Updated at 13:35,15-07-2024

PACE to restore Special Guest status only if moratorium on death penalty is declared


The Council of Europe Parliamentary Assembly (PACE) on June 23 voted to restore the Belarusian parliament’s Special Guest status in the Assembly only after Minsk declares a moratorium on the death penalty.

A draft resolution, presented by Andrea Rigoni of Italy, PACE’s rapporteur on Belarus, provided for lifting the suspension of the status, which was suspended in 1997, but the following discussion resulted in the approval of a proposal by Cypriot MP Christos Pourgourides, first vice chairperson of PACE’s Committee on Legal Affairs and Human Rights, to grant the status for a period of one year only "after a moratorium on the execution of the death penalty is decreed."

According to Mr. Pourgourides, much has yet to be done in Belarus before the country’s parliament could be given Special Guest status. People are executed in Belarus and their relatives are not given their bodies and are not informed of where the body is buried, he said. Mr. Rigoni noted that no executions had been carried out in Belarus since October 2008, according to official statements.

The Assembly notes in the adopted resolution that although Belarus is far from Council of Europe standards in the field of democracy, the rule of law and human rights, its authorities have recently taken important steps in the right direction. According to the resolution, these steps include the release of several people viewed as political prisoners, including former presidential candidate Alyaksandr Kazulin; the granting of state registration to the Movement for Freedom, an organization led by former presidential candidate Alyaksandr Milinkevich; the granting of access to the state distribution network to two major independent newspapers, Narodnaya Volya and Nasha Niva; the establishment of a number of consultative councils under the aegis of the Presidential Administration and other governmental agencies with a view to engaging in a constructive dialogue with representatives of civil society organizations; and the dismissal of Uladzimir Navumaw as interior minister, who was considered involved in the disappearances of four political opponents in 1999 and 2000.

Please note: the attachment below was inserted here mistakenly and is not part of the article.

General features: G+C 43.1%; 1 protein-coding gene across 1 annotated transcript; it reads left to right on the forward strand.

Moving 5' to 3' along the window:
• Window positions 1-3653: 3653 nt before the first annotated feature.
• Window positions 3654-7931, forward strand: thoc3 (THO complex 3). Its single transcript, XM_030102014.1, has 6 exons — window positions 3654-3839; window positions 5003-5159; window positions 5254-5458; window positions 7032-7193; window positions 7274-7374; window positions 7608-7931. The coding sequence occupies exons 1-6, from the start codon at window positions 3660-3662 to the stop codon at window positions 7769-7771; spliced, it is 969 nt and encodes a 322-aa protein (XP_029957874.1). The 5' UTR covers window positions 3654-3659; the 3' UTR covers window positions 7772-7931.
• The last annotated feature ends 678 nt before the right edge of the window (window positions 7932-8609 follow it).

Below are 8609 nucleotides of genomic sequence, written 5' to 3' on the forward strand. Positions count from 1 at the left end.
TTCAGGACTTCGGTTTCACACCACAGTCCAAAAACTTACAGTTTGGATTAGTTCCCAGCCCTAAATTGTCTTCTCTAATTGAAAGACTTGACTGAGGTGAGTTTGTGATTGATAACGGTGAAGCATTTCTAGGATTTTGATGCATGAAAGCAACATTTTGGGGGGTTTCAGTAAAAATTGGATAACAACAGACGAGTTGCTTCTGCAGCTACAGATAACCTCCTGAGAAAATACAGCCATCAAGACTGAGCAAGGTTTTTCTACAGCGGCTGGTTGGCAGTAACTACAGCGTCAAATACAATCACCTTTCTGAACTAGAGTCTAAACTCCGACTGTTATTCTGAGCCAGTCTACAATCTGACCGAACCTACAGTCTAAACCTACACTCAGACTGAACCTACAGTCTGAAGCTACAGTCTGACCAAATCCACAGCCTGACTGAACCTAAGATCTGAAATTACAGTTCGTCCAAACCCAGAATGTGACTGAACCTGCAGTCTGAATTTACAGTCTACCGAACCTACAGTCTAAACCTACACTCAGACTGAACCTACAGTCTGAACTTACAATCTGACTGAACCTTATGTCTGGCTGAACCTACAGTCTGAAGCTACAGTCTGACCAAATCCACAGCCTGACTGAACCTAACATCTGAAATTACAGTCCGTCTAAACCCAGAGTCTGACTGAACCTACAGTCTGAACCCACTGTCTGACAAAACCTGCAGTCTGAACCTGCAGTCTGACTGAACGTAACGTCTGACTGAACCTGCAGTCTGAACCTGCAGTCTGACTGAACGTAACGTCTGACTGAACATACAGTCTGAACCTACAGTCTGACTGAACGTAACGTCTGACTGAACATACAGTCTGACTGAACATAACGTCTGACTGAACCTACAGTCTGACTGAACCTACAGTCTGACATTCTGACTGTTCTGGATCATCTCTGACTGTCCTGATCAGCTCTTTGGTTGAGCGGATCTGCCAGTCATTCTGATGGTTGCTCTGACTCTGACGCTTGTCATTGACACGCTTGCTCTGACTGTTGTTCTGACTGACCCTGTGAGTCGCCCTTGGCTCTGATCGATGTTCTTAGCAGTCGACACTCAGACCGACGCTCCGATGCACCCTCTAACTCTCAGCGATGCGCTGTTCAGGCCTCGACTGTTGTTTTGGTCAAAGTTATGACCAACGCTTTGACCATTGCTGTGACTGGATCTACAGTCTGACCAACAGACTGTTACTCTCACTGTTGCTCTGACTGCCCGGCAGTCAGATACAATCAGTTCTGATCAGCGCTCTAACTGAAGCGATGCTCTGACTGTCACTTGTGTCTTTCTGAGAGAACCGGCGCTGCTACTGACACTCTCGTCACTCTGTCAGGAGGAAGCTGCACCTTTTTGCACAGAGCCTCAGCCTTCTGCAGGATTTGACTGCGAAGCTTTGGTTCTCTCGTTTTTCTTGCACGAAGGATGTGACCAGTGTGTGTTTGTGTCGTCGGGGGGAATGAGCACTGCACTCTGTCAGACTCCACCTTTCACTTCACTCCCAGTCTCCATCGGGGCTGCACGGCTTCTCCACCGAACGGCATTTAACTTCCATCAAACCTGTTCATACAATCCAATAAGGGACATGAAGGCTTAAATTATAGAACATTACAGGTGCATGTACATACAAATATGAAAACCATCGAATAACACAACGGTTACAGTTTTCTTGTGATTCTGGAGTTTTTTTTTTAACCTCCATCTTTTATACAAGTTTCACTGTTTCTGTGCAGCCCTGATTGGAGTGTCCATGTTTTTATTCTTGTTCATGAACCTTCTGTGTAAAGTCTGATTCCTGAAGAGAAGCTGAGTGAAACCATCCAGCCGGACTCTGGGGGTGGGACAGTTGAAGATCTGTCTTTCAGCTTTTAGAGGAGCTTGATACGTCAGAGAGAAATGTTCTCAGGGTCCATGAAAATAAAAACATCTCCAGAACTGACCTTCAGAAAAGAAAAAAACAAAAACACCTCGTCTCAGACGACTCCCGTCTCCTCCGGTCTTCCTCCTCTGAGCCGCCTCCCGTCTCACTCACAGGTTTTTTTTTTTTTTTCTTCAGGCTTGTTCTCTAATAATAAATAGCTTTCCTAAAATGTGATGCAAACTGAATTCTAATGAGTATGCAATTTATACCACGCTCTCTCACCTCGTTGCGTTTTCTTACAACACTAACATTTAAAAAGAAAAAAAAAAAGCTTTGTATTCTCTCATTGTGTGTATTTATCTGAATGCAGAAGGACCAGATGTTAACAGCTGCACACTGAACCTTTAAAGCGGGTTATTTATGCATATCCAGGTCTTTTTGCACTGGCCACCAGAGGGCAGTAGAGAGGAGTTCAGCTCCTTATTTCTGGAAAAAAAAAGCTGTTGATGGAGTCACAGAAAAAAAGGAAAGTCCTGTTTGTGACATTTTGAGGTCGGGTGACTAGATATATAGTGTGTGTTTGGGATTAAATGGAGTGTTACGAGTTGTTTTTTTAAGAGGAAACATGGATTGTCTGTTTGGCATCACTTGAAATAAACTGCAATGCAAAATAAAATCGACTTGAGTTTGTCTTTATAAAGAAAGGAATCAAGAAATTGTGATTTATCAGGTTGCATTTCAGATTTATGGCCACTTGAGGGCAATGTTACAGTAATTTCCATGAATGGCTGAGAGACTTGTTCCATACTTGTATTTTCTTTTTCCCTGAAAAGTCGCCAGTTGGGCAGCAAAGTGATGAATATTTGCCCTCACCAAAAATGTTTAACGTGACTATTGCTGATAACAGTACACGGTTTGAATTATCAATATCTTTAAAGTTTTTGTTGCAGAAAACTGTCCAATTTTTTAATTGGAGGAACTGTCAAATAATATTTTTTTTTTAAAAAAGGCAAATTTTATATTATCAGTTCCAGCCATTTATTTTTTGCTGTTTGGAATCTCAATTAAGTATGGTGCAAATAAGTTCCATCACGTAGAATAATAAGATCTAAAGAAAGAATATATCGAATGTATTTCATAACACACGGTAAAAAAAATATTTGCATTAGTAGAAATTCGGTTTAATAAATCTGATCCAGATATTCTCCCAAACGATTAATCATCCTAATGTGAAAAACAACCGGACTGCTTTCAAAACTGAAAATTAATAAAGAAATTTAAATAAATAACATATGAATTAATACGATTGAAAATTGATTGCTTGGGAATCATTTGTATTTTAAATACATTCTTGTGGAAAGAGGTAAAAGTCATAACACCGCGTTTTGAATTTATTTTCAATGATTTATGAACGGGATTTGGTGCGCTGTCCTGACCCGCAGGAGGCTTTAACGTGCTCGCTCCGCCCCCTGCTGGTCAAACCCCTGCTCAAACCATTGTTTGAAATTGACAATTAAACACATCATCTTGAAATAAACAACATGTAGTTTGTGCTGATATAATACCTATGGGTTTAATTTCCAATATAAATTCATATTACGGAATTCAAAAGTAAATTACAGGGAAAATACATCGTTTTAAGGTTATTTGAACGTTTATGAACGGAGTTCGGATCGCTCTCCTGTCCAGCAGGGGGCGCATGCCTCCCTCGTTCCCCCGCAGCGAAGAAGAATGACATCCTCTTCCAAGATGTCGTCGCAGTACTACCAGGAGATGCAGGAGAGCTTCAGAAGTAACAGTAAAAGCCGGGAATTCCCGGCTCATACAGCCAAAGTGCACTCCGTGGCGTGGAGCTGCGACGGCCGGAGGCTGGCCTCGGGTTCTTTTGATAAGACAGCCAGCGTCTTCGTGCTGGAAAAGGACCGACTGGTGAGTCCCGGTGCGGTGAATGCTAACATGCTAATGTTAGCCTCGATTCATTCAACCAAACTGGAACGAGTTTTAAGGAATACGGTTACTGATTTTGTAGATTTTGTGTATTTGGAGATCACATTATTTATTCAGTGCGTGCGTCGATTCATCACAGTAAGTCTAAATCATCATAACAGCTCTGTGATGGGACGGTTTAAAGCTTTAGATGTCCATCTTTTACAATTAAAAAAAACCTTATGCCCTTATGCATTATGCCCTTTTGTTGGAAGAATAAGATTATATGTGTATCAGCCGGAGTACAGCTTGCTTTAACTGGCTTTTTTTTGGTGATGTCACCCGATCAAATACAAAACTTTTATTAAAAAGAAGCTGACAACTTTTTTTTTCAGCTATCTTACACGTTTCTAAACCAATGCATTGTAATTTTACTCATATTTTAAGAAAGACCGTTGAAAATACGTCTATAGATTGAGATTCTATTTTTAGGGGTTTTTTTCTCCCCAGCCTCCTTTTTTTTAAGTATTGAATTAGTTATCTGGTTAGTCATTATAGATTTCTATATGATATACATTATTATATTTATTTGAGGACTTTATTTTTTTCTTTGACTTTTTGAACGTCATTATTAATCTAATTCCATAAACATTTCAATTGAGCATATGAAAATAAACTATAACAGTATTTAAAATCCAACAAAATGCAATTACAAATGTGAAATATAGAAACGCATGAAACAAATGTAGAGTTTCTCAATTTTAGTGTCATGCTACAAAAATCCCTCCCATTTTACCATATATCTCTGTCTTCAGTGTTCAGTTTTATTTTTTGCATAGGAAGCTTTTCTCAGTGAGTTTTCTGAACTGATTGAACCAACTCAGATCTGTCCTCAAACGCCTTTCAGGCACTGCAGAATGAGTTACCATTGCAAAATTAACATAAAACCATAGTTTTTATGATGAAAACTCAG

The resolution says that apart from the restoration of Special Guest status for the Belarusian parliament, the Assembly should invite a delegation of the Belarusian "extraparliamentary" opposition to participate in the work of the Assembly and its committees until the opposition is adequately represented in the parliament.
The resolution provides that PACE "follow the situation in Belarus and, within one year, or sooner if the situation so requires, evaluate whether this country has made substantive and irreversible progress towards Council of Europe standards."

According to the resolution, the Assembly should call on the secretary general of the Council of Europe to appoint a panel of independent experts to investigate new cases of alleged political prisoners in Belarus.
Belarus’ national legislature held Special Guest status in PACE between 1992 and 1997. The status was suspended in 1997 following a November 1996 national referendum condemned by foreign observers as undemocratic. Shortly after that, Belarus’s application to join the Council of Europe was frozen, and it remains the only European nation that is not a member of the organization.

Special Guest status was created by PACE in the 1990s to help countries meet the conditions to become full members of the Council of Europe. It enables parliamentarians to take part in the Assembly’s activities, but without the right to vote.